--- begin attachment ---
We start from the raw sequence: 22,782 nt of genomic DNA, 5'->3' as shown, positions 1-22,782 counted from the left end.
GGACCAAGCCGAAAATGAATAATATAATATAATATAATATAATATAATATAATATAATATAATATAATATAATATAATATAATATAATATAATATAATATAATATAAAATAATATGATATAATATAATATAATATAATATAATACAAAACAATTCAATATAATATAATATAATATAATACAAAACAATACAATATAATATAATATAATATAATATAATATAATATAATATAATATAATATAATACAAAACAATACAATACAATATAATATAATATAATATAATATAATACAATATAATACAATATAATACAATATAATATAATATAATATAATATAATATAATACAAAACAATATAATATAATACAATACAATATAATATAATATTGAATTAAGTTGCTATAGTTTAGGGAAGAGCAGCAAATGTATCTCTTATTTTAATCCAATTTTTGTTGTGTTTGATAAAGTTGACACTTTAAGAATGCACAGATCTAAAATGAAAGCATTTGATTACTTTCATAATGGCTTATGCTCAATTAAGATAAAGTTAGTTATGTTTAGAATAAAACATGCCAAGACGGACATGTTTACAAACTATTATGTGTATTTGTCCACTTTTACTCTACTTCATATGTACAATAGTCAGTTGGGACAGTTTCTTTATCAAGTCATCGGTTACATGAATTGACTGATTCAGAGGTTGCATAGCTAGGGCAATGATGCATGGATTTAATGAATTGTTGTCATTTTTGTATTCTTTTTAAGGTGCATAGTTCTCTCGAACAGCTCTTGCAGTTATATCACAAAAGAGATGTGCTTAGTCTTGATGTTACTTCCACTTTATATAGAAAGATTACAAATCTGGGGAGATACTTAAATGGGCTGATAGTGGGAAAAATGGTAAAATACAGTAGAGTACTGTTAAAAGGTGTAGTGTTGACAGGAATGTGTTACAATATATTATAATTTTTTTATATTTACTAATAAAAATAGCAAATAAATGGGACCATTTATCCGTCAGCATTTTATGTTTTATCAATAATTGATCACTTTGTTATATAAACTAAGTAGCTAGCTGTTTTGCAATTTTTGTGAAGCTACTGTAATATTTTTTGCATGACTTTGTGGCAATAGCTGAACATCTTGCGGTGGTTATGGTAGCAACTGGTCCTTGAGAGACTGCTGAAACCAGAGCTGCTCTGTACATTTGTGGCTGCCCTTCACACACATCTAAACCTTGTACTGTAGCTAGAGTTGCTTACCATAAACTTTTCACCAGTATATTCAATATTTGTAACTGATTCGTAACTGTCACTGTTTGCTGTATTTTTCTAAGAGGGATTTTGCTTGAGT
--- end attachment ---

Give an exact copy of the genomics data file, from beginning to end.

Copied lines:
We start from the raw sequence: 22,782 nt of genomic DNA, 5'->3' as shown, positions 1-22,782 counted from the left end.
GGACCAAGCCGAAAATGAATAATATAATATAATATAATATAATATAATATAATATAATATAATATAATATAATATAATATAATATAATATAATATAATATAATATAAAATAATATGATATAATATAATATAATATAATATAATACAAAACAATTCAATATAATATAATATAATATAATACAAAACAATACAATATAATATAATATAATATAATATAATATAATATAATATAATATAATATAATACAAAACAATACAATACAATATAATATAATATAATATAATATAATACAATATAATACAATATAATACAATATAATATAATATAATATAATATAATATAATACAAAACAATATAATATAATACAATACAATATAATATAATATTGAATTAAGTTGCTATAGTTTAGGGAAGAGCAGCAAATGTATCTCTTATTTTAATCCAATTTTTGTTGTGTTTGATAAAGTTGACACTTTAAGAATGCACAGATCTAAAATGAAAGCATTTGATTACTTTCATAATGGCTTATGCTCAATTAAGATAAAGTTAGTTATGTTTAGAATAAAACATGCCAAGACGGACATGTTTACAAACTATTATGTGTATTTGTCCACTTTTACTCTACTTCATATGTACAATAGTCAGTTGGGACAGTTTCTTTATCAAGTCATCGGTTACATGAATTGACTGATTCAGAGGTTGCATAGCTAGGGCAATGATGCATGGATTTAATGAATTGTTGTCATTTTTGTATTCTTTTTAAGGTGCATAGTTCTCTCGAACAGCTCTTGCAGTTATATCACAAAAGAGATGTGCTTAGTCTTGATGTTACTTCCACTTTATATAGAAAGATTACAAATCTGGGGAGATACTTAAATGGGCTGATAGTGGGAAAAATGGTAAAATACAGTAGAGTACTGTTAAAAGGTGTAGTGTTGACAGGAATGTGTTACAATATATTATAATTTTTTTATATTTACTAATAAAAATAGCAAATAAATGGGACCATTTATCCGTCAGCATTTTATGTTTTATCAATAATTGATCACTTTGTTATATAAACTAAGTAGCTAGCTGTTTTGCAATTTTTGTGAAGCTACTGTAATATTTTTTGCATGACTTTGTGGCAATAGCTGAACATCTTGCGGTGGTTATGGTAGCAACTGGTCCTTGAGAGACTGCTGAAACCAGAGCTGCTCTGTACATTTGTGGCTGCCCTTCACACACATCTAAACCTTGTACTGTAGCTAGAGTTGCTTACCATAAACTTTTCACCAGTATATTCAATATTTGTAACTGATTCGTAACTGTCACTGTTTGCTGTATTTTTCTAAGAGGGATTTTGCTTGAGT